James Luceno is a tremendously talented writer, utilising the series’ continuity in smart ways to create a story that answers almost every question you ever had about the construction of the Death Star. It was fascinating to see the blanks filled in and understand how characters like Poggle the Lesser and Mas Amedda had an impact in the creation of the deadly space station. I also enjoyed how the events of The Clone Wars, Order 66 and the downfall of the Jedi were presented to ordinary people, understanding how the populous of Coruscant were manipulated by Palpatine into believing the Jedi were traitors and how his Galactic Empire would protect them all – at the sake of their liberty. It is eerily prophetic to see how the Empire use “fake news” to spread disinformation and even as justification to invade other planets.
Unlike the majority of Star Wars supporting material, Catalyst focuses on the bit-players that are working behind the scenes of this grand space opera. There are no Jedi or Sith indulging in lightsaber battles, or bounty hunter blaster fights – instead, Luceno focuses on the administration of the Empire and the ordinary people that act as cogs in the machine. Despite this different perspective on events, Catalyst remains an utterly thrilling and engaging read with the tension between Krennic and the Ersos’ fuelling a lot of the conflict in the book. One minor criticism was the ending of the book and how it sets up the events of Rogue One, but fails to overlap. It feels as if the novel ends a bit abruptly – to be continued in the events of the movie or its own novelization. While I doubt anyone would read this novel independent of the movie, it feels incomplete as its own piece of work and would have benefitted from the inclusion of the scene on Lah’mu from Rogue One as a coda – as much as a bummer that would have been.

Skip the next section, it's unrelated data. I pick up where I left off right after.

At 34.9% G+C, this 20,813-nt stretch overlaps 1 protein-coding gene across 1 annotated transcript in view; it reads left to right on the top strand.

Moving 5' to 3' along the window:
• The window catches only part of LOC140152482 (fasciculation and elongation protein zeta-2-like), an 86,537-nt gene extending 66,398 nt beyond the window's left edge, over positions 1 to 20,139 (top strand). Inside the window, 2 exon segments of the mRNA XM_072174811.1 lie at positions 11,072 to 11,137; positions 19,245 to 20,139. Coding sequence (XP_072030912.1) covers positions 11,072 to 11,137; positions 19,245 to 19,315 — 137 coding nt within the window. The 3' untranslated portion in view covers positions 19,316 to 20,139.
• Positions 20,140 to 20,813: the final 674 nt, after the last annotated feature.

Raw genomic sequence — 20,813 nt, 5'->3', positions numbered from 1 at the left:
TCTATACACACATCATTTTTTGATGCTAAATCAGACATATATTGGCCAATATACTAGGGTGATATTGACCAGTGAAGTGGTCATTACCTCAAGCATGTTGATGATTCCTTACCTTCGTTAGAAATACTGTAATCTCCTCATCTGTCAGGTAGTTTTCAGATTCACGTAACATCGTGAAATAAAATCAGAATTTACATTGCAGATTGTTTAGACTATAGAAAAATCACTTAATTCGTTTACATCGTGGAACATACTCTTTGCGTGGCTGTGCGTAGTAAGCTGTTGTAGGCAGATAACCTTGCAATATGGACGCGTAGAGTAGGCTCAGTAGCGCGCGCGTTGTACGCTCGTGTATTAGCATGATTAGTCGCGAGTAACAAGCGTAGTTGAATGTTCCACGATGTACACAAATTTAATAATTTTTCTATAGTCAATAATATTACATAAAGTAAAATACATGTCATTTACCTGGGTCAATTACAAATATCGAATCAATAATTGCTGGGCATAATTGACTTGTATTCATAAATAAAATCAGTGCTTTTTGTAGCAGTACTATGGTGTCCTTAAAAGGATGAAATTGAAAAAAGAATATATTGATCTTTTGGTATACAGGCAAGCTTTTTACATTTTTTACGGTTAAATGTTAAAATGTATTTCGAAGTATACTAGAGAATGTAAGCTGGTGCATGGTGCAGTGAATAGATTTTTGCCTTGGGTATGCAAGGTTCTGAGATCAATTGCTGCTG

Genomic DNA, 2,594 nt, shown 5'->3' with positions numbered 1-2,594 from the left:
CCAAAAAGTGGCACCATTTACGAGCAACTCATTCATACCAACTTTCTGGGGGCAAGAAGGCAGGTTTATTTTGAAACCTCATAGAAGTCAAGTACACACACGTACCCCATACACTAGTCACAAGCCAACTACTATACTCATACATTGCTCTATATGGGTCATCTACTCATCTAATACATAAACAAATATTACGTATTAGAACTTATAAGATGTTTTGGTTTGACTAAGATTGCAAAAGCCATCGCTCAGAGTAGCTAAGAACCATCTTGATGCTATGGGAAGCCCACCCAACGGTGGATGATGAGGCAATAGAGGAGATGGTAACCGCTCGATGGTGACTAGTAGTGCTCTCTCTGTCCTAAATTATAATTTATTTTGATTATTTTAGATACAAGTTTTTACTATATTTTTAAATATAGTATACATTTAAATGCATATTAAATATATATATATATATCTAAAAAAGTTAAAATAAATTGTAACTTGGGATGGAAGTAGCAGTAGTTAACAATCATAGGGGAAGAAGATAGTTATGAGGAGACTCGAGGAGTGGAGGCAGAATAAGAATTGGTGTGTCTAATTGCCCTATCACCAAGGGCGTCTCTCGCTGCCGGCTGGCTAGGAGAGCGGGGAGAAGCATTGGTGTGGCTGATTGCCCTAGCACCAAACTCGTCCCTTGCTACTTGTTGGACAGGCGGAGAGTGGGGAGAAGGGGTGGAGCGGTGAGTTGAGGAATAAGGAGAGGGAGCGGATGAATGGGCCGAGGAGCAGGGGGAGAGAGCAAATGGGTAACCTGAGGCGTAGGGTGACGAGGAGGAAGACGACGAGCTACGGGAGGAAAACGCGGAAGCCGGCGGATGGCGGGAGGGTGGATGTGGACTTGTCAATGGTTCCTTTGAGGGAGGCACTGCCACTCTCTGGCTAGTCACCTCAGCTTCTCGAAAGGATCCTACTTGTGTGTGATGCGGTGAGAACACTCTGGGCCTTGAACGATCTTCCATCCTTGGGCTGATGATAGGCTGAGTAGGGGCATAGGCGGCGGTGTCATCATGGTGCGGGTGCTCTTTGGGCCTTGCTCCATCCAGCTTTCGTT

Machiavellian and suitably dramatic, Star Wars: Catalyst is one of those novels that showcases an entirely different side to the Star Wars universe. Much like Rogue One itself, it enriches the original trilogy and provides valuable continuity details for rabid fans like myself, without neglecting the importance of a good story. I was extremely impressed with the depth of the world-building and the character development of Krennic and the Erso’s, and I would argue that Catalyst is an essential addition to the Rogue One experience, providing added context and understanding to the events of the movie. Equally as important to the mythos as Rogue One, Catalyst is the other half of the story in unlocking the secrets behind the construction of the Death Star and its planet-obliterating laser weapon.
Score – ★★★★
Star Wars – Catalyst: A Rogue One Novel is available in paperback format on Amazon or as a digital eBook on Amazon Kindle. An audiobook version is also available as part of a free-30 day trial of Audible.